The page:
Since the world is not exactly overrun with liberal newspapers and bien-pensant media organisations, I had a natural curiosity, as a Guardian journalist, to hear (for once) how someone else does it. David Landau is the editor of a newspaper that is avowedly secular and progressive, and which has a set of editorial principles that would not disgrace a human rights organisation, and are certainly recognisable to an employee of the media group owned by the Scott Trust.
But there the resemblance begins to diminish, and special circumstances take over. For Haaretz, the Israeli newspaper edited (since 2004) by Mr Landau, is constitutionally Zionist, as well as secular and progressive. You’d think that being secular and progressive in Israel is the main challenge, and that being Zionist at least would be uncontroversial. But, as Mr Landau reminded us, this was Israel – where the demographic reality is that the fastest-growing political-religious group, because of a spectacularly high birthrate, is the ultra-Orthodox, who, inter alia, do not recognise the state of Israel. So, even to be Zionist in Israel, let alone secular and progressive, can be to go looking for trouble.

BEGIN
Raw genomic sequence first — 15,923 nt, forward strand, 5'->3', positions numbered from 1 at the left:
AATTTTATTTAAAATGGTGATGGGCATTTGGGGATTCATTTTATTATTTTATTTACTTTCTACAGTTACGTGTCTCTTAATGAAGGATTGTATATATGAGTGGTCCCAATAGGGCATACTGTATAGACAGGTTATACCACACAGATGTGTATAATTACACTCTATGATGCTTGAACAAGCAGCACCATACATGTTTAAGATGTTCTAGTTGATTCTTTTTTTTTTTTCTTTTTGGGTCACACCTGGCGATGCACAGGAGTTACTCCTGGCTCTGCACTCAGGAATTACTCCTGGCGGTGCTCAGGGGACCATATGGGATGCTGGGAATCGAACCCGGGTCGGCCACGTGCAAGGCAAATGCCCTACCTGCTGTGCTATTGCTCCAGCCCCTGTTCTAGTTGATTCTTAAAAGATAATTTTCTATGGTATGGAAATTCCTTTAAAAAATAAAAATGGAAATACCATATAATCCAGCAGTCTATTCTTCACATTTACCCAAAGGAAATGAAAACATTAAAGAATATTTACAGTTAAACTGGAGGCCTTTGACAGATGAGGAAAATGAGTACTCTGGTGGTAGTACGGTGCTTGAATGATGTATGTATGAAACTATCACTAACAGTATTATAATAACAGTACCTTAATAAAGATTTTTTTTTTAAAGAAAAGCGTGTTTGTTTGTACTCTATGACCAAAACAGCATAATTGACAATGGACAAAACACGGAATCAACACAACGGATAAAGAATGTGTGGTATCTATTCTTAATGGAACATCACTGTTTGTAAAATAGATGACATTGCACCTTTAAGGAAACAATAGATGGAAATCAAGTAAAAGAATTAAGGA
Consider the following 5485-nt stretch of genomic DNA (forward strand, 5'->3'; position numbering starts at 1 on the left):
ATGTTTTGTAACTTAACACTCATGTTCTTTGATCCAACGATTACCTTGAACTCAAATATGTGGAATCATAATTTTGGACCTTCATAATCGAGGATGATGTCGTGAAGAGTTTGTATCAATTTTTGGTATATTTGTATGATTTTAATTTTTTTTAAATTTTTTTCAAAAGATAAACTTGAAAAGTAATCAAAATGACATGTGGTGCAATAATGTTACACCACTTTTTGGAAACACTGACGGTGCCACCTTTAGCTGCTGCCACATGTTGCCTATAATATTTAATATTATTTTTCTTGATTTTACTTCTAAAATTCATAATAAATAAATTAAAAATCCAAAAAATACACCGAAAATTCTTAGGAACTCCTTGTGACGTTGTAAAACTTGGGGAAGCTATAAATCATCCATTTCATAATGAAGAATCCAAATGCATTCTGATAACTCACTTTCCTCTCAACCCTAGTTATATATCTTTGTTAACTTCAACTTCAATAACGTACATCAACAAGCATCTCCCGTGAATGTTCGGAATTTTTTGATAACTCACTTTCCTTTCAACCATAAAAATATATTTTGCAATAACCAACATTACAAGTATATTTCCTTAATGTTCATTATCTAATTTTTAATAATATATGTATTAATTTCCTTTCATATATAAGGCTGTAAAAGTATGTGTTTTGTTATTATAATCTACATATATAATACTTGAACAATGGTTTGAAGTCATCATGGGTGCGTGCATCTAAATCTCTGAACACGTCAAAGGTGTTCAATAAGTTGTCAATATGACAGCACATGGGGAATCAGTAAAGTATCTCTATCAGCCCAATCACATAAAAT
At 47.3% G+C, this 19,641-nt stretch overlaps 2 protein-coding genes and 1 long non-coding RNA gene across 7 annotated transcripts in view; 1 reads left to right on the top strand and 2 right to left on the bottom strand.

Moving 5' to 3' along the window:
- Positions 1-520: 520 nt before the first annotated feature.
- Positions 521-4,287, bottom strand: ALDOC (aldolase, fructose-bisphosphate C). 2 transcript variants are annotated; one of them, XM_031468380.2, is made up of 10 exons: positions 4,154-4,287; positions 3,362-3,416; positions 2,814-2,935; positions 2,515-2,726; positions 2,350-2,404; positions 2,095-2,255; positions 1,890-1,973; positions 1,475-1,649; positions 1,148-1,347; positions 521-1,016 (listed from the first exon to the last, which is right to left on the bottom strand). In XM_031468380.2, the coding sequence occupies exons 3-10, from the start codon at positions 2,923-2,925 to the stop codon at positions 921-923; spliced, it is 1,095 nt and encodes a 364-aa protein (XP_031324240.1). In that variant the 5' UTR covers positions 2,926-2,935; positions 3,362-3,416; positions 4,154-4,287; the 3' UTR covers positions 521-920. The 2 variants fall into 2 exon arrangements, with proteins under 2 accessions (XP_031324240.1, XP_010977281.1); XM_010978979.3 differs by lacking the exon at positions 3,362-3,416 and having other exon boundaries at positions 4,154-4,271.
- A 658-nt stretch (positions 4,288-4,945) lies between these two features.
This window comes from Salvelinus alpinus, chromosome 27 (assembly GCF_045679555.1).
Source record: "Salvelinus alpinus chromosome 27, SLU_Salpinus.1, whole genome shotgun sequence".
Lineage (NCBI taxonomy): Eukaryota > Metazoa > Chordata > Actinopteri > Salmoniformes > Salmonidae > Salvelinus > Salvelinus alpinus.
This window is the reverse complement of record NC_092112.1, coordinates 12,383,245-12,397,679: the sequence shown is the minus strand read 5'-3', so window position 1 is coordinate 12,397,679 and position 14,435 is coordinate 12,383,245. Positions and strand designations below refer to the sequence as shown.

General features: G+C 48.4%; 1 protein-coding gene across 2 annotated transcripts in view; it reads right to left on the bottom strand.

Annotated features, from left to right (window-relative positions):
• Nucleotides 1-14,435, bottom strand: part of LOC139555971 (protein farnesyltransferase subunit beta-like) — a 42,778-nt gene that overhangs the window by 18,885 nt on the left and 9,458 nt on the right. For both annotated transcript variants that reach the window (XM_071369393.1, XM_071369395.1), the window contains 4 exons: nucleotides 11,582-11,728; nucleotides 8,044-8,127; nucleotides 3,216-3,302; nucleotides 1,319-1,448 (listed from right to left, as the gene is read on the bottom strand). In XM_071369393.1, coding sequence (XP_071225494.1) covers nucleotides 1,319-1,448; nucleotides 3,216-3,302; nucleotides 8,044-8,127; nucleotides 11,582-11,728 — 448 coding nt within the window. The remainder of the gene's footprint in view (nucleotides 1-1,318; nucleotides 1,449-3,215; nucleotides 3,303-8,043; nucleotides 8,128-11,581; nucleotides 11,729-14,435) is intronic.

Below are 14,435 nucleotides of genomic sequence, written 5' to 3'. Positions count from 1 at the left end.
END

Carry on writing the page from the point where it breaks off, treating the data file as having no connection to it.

“Not a day goes by,” said Mr Landau ruefully (and yet also with a sense of it as a badge of courage, almost a sign that he’s doing his job correctly), “that I don’t get a call or an email saying, ‘I cancel my subscription.'” Then he added – and here I could certainly share the ruefulness – “but, of course, then they just go online and read us for free.”
Mr Landau, a solid-framed figure in his fifties, with trim beard, is himself a living link between the Guardian, for which he reported for many years, and Haaretz. But, as he emphasised, he is also a former correspondent for the Economist. His point was that, in his job, you have, somehow, to straddle ideological gulfs. Which he does in a third way, too, by being a practising Orthodox Jew – a fact that, clearly to the credit of both men, Haaretz’s publisher Amos Schocken ruled as irrelevant when appointing Landau to the editor’s post.
And this little bundle of contradictions encapsulated Mr Landau’s main theme: that the only way of negotiating your way through Israel’s impossibly self-divided body politic (let alone begin to think of the Palestinian question, and Israel’s relations with its Arab neighbours) is to invite that warring plurality of point of view in to your editorial pages. And this means, he argued, being willing to contradict yourself.